Independent lawyers in the Middle East, including lawyers who work for Saddam Hussein, say they are worried about the fairness of any trial under the present interim Iraqi government. They say the trial should be postponed until an elected government is in place in Baghdad.
Saddam Hussein and 11 of his former senior officials were transferred to Iraqi custody Wednesday, but officials say their trials could still be months away. Lawyers are already intensely at work figuring out the legalities of trying Saddam Hussein.
One of the deposed Iraqi president's lawyers, Mohamed Al-Rashdan, says he and other members of Saddam Hussein's defense team are ready to participate in a trial, although he expects it to be "illegal and unjust."
Mr. Al-Rashdan says the current government is illegal, even though it has been endorsed by the U.N. Security Council. He says Saddam Hussein is still legally the president of Iraq, and any tribunal set up by the new government will be biased against him.
Interim Iraqi Prime Minister Iyad Allawi has pledged the trial will be just and fair.
"Saddam will be entitled to have representation, entitled to appoint lawyers. And, maybe if he doesn't have the money to appoint lawyers, the government will pay the money so that he is represented well," said Mr. Allawi. "We assure you that it will be a just trial and a fair trial unlike the trials that he inflicted on the Iraqi people."
Money is apparently not an issue for Saddam Hussein and his family. Mr. Al-Rashdan, a Jordanian, is only one of a reported 20 non-Iraqi lawyers, appointed by Saddam Hussein's wife, Sajida, to defend the deposed president. Mr. Al-Rashdan says a major concern for the defense team is its safety when it travels to Iraq. He says he has received death threats and he wants international protection.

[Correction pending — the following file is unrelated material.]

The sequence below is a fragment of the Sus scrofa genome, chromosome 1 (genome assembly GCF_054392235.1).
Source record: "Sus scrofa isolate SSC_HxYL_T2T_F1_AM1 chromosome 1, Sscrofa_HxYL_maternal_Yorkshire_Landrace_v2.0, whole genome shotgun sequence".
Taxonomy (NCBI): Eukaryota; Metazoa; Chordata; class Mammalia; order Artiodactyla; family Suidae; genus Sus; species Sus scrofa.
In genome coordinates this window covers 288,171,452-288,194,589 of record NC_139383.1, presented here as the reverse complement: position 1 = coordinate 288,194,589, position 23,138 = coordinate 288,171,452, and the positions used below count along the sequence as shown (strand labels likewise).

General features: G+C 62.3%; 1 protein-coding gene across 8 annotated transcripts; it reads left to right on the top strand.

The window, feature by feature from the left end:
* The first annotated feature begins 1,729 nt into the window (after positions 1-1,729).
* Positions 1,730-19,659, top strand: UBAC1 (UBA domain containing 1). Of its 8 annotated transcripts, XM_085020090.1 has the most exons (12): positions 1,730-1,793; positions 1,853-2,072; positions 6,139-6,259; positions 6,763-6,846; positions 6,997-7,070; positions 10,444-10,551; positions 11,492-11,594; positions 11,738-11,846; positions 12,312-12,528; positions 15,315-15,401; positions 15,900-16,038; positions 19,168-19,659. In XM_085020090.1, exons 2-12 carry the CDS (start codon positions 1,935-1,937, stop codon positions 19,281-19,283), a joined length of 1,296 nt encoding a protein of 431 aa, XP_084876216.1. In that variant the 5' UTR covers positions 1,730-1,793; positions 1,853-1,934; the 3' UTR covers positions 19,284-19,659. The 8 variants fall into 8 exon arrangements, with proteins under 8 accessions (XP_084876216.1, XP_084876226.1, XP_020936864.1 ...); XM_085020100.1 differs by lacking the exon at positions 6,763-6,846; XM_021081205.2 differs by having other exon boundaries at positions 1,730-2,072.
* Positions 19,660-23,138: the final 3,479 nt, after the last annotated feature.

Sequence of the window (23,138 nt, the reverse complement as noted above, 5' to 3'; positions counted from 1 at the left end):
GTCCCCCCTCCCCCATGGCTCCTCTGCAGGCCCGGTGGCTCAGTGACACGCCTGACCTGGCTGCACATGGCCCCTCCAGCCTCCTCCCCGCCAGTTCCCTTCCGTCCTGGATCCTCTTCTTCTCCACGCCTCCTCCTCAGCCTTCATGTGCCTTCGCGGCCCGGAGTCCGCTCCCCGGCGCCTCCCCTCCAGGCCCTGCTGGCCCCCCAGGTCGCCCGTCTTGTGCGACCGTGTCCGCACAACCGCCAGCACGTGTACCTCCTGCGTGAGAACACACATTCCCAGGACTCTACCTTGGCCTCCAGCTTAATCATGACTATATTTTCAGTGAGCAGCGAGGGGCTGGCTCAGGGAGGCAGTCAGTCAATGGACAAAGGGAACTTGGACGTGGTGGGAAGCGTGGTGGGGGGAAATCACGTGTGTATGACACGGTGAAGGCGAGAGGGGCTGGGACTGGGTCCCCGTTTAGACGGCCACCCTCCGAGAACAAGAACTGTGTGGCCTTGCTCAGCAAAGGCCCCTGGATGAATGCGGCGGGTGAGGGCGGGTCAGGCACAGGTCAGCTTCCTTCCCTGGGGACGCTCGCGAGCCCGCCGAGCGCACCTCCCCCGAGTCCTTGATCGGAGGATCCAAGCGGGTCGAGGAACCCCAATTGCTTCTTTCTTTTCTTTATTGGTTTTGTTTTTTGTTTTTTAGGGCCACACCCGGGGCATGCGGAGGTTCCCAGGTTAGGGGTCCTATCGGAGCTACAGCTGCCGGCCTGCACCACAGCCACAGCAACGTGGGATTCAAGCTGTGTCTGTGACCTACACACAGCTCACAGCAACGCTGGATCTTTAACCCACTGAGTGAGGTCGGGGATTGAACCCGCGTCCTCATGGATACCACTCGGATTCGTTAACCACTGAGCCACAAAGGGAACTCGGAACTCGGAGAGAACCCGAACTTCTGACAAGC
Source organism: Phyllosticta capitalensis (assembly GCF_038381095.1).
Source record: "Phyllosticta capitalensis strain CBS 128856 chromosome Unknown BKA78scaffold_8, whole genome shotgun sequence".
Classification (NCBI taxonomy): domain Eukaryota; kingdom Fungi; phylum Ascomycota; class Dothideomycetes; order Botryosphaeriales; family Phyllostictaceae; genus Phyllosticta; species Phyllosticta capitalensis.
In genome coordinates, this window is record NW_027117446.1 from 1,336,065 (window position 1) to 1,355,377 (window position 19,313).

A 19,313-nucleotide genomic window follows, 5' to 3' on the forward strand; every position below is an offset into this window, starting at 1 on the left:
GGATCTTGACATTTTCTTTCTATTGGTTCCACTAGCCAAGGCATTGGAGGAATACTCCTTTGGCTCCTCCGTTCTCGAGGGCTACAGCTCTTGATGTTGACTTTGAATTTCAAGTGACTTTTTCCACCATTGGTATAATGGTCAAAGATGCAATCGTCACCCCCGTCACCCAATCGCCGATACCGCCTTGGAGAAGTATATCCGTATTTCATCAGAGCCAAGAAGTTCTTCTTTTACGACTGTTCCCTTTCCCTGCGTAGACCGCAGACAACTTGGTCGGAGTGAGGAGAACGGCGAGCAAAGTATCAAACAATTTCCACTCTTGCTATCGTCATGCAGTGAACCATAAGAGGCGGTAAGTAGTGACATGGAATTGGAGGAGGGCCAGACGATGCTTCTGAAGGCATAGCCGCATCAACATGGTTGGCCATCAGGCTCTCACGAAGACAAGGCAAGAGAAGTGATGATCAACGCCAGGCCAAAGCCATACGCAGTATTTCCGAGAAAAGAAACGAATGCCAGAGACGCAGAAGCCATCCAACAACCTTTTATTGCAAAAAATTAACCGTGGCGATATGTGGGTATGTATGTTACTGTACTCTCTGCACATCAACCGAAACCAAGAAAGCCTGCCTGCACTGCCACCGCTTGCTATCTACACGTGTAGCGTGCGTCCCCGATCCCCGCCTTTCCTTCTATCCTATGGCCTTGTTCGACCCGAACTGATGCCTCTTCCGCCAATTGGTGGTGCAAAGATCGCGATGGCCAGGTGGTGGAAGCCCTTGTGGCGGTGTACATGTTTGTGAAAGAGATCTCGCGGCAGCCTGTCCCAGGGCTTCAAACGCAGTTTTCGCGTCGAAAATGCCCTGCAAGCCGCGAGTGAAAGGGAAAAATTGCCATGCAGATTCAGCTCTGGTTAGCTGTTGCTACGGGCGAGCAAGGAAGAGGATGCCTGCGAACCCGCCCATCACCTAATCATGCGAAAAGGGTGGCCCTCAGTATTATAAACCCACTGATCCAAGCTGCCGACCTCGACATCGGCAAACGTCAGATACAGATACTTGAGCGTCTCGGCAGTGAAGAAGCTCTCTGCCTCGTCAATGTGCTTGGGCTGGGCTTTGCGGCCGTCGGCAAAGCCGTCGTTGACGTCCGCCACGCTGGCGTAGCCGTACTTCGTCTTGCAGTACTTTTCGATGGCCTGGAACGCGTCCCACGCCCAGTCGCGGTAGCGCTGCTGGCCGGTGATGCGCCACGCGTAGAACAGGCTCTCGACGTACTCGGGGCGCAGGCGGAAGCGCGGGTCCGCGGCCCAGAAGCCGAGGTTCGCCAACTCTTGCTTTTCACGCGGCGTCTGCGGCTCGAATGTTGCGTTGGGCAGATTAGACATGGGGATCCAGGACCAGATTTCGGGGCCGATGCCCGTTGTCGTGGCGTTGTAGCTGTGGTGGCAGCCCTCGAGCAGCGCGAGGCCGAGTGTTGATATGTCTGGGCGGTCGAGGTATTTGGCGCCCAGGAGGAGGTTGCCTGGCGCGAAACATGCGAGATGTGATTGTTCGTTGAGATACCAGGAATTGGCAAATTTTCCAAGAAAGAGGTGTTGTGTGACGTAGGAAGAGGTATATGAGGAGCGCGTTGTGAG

Saddam and his colleagues are expected to be formally charged on Thursday with war crimes and several other offenses. A legal consultant at the Arab Organization for Human Rights, Alaa Shalaby, says only an elected government should attempt to conduct a trial of that magnitude.
"Of course, we are with trying those who are accused of committing crimes against humanity, against Iraqi people, Kurdish and Shiites and also some other crimes, like war crimes against Kuwait and against Iran for example," he said. "But it must be, this trial, it must be a fair trial, to be a fair trial, we are not against that Iraqi government, Iraqi judges will look into the case, but that needs to be a free Iraq first, a legal government, appointed by the people, so you can have a fair trial, it is a matter of principle."
The Secretary General of the Union of Arab Lawyers, which groups attorneys from across the Arab world, suggests a different approach.
Attorney Ibrahim Al-Samalali says if a future elected Iraqi government decides Saddam should be tried, he should be sent to an international tribunal, as deposed leaders from other countries have been.
But Iraq's new leaders have no such plan. As the most broadly-based government in Iraq's history and with Security Council recognition, they are proceeding with preparations to put Saddam Hussein and his colleagues on trial as soon as possible, and they pledge the trial will be open and fair.